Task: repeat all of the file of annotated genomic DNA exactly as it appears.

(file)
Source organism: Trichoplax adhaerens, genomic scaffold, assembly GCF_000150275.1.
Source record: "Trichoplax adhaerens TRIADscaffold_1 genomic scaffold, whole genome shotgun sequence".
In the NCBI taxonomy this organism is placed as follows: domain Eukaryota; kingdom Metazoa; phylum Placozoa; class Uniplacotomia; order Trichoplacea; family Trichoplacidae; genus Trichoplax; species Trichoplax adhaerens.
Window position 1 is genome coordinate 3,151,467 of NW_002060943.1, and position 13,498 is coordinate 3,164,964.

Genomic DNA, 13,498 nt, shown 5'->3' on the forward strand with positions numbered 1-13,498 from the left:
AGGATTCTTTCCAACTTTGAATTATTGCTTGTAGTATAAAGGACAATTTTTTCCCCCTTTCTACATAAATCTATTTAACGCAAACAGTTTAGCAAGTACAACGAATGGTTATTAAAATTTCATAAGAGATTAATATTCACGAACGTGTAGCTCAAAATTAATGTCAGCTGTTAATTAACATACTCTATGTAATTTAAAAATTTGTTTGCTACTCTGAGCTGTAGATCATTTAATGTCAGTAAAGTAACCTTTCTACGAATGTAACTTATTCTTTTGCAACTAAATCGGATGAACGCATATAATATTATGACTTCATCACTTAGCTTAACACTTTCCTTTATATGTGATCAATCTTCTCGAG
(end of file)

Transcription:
Source organism: Trichoplax adhaerens, genomic scaffold, assembly GCF_000150275.1.
Source record: "Trichoplax adhaerens TRIADscaffold_1 genomic scaffold, whole genome shotgun sequence".
In the NCBI taxonomy this organism is placed as follows: domain Eukaryota; kingdom Metazoa; phylum Placozoa; class Uniplacotomia; order Trichoplacea; family Trichoplacidae; genus Trichoplax; species Trichoplax adhaerens.
Window position 1 is genome coordinate 3,151,467 of NW_002060943.1, and position 13,498 is coordinate 3,164,964.

Genomic DNA, 13,498 nt, shown 5'->3' on the forward strand with positions numbered 1-13,498 from the left:
AGGATTCTTTCCAACTTTGAATTATTGCTTGTAGTATAAAGGACAATTTTTTCCCCCTTTCTACATAAATCTATTTAACGCAAACAGTTTAGCAAGTACAACGAATGGTTATTAAAATTTCATAAGAGATTAATATTCACGAACGTGTAGCTCAAAATTAATGTCAGCTGTTAATTAACATACTCTATGTAATTTAAAAATTTGTTTGCTACTCTGAGCTGTAGATCATTTAATGTCAGTAAAGTAACCTTTCTACGAATGTAACTTATTCTTTTGCAACTAAATCGGATGAACGCATATAATATTATGACTTCATCACTTAGCTTAACACTTTCCTTTATATGTGATCAATCTTCTCGAG